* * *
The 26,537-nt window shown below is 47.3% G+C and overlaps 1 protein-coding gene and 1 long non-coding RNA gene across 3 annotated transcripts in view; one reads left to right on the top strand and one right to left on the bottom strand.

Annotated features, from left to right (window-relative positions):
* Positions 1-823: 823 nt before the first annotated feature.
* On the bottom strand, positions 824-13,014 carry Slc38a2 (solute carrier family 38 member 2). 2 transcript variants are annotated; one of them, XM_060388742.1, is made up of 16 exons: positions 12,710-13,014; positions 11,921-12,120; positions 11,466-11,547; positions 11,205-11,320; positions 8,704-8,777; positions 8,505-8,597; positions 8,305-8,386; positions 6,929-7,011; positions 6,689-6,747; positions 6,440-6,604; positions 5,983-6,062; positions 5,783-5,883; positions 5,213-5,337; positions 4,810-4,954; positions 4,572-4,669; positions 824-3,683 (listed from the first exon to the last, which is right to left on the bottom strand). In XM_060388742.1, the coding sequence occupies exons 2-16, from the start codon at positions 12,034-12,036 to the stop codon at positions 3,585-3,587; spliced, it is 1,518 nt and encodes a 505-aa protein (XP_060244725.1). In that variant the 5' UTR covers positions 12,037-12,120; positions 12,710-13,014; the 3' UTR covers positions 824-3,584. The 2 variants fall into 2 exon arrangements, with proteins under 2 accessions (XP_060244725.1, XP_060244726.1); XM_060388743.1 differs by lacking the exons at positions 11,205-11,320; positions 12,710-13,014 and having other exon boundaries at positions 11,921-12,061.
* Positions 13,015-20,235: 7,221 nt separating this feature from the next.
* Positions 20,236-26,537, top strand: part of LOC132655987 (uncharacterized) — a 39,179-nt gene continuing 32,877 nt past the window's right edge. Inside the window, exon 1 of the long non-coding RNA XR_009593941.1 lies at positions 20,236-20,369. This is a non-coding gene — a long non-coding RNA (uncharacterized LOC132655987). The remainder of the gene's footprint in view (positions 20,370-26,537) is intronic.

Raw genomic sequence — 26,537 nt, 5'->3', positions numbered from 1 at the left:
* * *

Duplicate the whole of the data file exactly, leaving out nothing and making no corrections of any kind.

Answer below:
The 26,537-nt window shown below is 47.3% G+C and overlaps 1 protein-coding gene and 1 long non-coding RNA gene across 3 annotated transcripts in view; one reads left to right on the top strand and one right to left on the bottom strand.

Annotated features, from left to right (window-relative positions):
* Positions 1-823: 823 nt before the first annotated feature.
* On the bottom strand, positions 824-13,014 carry Slc38a2 (solute carrier family 38 member 2). 2 transcript variants are annotated; one of them, XM_060388742.1, is made up of 16 exons: positions 12,710-13,014; positions 11,921-12,120; positions 11,466-11,547; positions 11,205-11,320; positions 8,704-8,777; positions 8,505-8,597; positions 8,305-8,386; positions 6,929-7,011; positions 6,689-6,747; positions 6,440-6,604; positions 5,983-6,062; positions 5,783-5,883; positions 5,213-5,337; positions 4,810-4,954; positions 4,572-4,669; positions 824-3,683 (listed from the first exon to the last, which is right to left on the bottom strand). In XM_060388742.1, the coding sequence occupies exons 2-16, from the start codon at positions 12,034-12,036 to the stop codon at positions 3,585-3,587; spliced, it is 1,518 nt and encodes a 505-aa protein (XP_060244725.1). In that variant the 5' UTR covers positions 12,037-12,120; positions 12,710-13,014; the 3' UTR covers positions 824-3,584. The 2 variants fall into 2 exon arrangements, with proteins under 2 accessions (XP_060244725.1, XP_060244726.1); XM_060388743.1 differs by lacking the exons at positions 11,205-11,320; positions 12,710-13,014 and having other exon boundaries at positions 11,921-12,061.
* Positions 13,015-20,235: 7,221 nt separating this feature from the next.
* Positions 20,236-26,537, top strand: part of LOC132655987 (uncharacterized) — a 39,179-nt gene continuing 32,877 nt past the window's right edge. Inside the window, exon 1 of the long non-coding RNA XR_009593941.1 lies at positions 20,236-20,369. This is a non-coding gene — a long non-coding RNA (uncharacterized LOC132655987). The remainder of the gene's footprint in view (positions 20,370-26,537) is intronic.

Raw genomic sequence — 26,537 nt, 5'->3', positions numbered from 1 at the left: